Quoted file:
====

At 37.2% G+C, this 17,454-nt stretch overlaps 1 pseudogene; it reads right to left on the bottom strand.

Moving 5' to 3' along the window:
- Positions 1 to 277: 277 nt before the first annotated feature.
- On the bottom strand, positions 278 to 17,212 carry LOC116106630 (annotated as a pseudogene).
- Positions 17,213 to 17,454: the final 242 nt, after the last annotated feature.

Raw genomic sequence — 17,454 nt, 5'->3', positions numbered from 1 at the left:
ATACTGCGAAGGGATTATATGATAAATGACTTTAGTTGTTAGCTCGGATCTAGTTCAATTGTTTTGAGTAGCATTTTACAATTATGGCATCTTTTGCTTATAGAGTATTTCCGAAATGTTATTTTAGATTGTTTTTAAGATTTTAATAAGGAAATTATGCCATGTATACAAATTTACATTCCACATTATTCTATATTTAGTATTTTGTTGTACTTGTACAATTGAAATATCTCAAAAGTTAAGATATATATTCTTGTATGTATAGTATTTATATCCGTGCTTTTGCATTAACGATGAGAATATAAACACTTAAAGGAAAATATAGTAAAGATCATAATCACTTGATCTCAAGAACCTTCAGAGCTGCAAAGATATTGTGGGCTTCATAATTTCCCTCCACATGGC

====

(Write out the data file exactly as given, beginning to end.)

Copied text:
At 37.2% G+C, this 17,454-nt stretch overlaps 1 pseudogene; it reads right to left on the bottom strand.

Moving 5' to 3' along the window:
- Positions 1 to 277: 277 nt before the first annotated feature.
- On the bottom strand, positions 278 to 17,212 carry LOC116106630 (annotated as a pseudogene).
- Positions 17,213 to 17,454: the final 242 nt, after the last annotated feature.

Raw genomic sequence — 17,454 nt, 5'->3', positions numbered from 1 at the left:
ATACTGCGAAGGGATTATATGATAAATGACTTTAGTTGTTAGCTCGGATCTAGTTCAATTGTTTTGAGTAGCATTTTACAATTATGGCATCTTTTGCTTATAGAGTATTTCCGAAATGTTATTTTAGATTGTTTTTAAGATTTTAATAAGGAAATTATGCCATGTATACAAATTTACATTCCACATTATTCTATATTTAGTATTTTGTTGTACTTGTACAATTGAAATATCTCAAAAGTTAAGATATATATTCTTGTATGTATAGTATTTATATCCGTGCTTTTGCATTAACGATGAGAATATAAACACTTAAAGGAAAATATAGTAAAGATCATAATCACTTGATCTCAAGAACCTTCAGAGCTGCAAAGATATTGTGGGCTTCATAATTTCCCTCCACATGGC